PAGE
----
Debating the Clash of Civilizations- Activism in Debate

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Today I'm going to focus on Activism in debate. Two more well known and used articles offer arguments in favor of and against. Alan Coverstone's "An inward glance: A response to Mitchell's outward activist turn" and Gordon Mitchel's "Pedagogical possibilities for argumentative agency in debate" were popular for many years and used in debates I was in, as well as judged. Let me say one thing off the bat: this might be a false dichotomy or split that I'm creating. As many already know, Gordon Mitchell wrote a "retraction" of his call for an activist turn on the college policy debate list serve "edebate" awhile ago. However, many people agree with Mitchell's original argument and, admittedly, it's hard to find another article that provides the depth and support that Mitchell does.

Alan Coverstone's "An inward glance: A response to Mitchell's outward activist turn" (published in the Debater's Research Guide, a handbook published by Wake Forest University, and available at, is a direct response to Mitchell's call for activism in debate. Coverstone's basic argument is that debate is an "insular" space where students can test ideas and information. Debaters learn how to "make and defend their own decisions." The isolated laboratory of debate trains students to "participate actively and directly in the political process." Coverstone feels that the turn to activism eliminates the time for training and "oasis" that is debate. His impact is perhaps the most well known argument from this article, the elite infiltration of debate. "It makes our oasis a target, and it threatens to politicize the training process." Even performance debaters, often considered left of left, acknowledge this risk (in particular, I remember a friend of mine argued that we shouldn't make our tactics/strategies public because we never know who and where our enemies are). I even thought of how terrible it could be if George Bush would have created a national debate league or made debate mandatory in schools. There is a long history of infiltration of leftist groups and movements that continues today- especially after the Patriot Act. However, there might also be a bit of narcissism involved in the thought that the government would spend time to monitor or track debate students at tournaments. Covestone's final reaction to Mitchell is the replacement of elite control with a new, elite debate control. "An outward turn, organized along the lines of mass action, threatens to homogenize the individual members of the debate community...At worst, it will coerce people to participate before making their own decisions."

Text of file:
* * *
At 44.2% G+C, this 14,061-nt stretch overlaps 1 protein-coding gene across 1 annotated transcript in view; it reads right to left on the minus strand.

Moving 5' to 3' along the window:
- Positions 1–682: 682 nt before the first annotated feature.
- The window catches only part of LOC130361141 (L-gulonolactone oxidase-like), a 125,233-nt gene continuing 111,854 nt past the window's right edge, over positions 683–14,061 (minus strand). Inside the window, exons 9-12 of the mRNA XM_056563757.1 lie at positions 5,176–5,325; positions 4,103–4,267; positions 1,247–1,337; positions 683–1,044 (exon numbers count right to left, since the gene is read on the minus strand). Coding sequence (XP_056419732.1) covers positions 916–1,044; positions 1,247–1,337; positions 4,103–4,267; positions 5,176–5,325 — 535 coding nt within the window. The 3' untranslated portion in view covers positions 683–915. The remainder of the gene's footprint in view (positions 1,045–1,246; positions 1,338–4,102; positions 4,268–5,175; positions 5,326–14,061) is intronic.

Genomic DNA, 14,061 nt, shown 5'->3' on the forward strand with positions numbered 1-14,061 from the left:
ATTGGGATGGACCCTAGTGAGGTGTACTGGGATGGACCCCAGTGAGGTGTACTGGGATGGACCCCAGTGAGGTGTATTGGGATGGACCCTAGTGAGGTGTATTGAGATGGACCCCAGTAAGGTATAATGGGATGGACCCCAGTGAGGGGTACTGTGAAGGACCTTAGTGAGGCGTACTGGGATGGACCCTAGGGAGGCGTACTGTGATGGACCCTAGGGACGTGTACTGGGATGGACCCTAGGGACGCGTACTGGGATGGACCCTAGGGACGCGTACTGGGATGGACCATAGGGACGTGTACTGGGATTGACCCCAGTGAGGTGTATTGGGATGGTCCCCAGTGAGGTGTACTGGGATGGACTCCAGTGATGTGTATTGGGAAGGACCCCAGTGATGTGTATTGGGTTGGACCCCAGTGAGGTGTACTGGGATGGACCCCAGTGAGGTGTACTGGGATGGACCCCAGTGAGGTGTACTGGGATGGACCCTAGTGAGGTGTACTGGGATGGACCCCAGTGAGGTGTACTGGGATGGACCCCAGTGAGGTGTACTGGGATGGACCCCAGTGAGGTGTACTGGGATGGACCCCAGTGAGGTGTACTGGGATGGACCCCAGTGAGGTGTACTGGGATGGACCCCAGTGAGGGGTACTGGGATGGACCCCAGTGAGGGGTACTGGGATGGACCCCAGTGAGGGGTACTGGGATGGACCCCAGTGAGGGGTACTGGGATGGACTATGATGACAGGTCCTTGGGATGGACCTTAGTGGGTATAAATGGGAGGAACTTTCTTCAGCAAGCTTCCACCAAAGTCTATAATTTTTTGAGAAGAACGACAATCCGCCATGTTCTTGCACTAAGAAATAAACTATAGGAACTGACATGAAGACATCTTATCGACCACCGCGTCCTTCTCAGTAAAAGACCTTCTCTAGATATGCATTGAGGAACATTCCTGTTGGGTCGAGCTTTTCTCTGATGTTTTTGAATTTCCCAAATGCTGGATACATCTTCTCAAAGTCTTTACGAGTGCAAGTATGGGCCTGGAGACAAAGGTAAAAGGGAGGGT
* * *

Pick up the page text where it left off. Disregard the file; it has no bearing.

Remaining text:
Gordon Mitchell's "Pedagogical possibilities for argumentative agency in debate" (Argumentation & Advocacy, Fall 1998, Iss. 35) is a peer reviewed and published elaboration of his call for an activist turn in debate (which is also available in the same edition of the Debater's Research Guide as Coverstone's article: I read this article while I was debating in college and immediately fell in love with it. The most well known argument "spectatorship." "The notion of the academic debate tournament as a sterile laboratory carries with it some disturbing implications...the barriers demarcating such a space from other spheres of deliberation beyond the school grow taller and less permeable. When such barriers reach insurmountable dimensions, argumentation in the academic setting unfolds on a purely simulated plane, with students practicing critical thinking and advocacy skills in strictly hypothetical thought-spaces...students witness argumentation beyond the walls of the academy as spectators, with little or no recourse to directly participate or alter the course of events." (P. 43) The larger problem, in my mind at least, is his impact that as a result of our "alienation" and "detachment", we "cheer news of human suffering or misfortune." This is something that I am guilty of- getting too excited when i find a sweet impact card to realize that the tragedy was happening in the real world, not the game of debate. There are many other examples- the prevalence of genocide, racist, sexist, or homophobic jokes when around other debaters; debate's obsession with the magnitude of potential impacts is another example. Mitchell's call for argumentative agency includes doing more primary research, including contact the authors used as evidence; public debates, often hosted by debate teams that try to integrate the public and wider audiences; outreach, or working with other debaters, particularly those affected by discrimination, which the Urban Debate League is an example; and finally, public advocacy, including "newspaper articles, speeches and public appearances."

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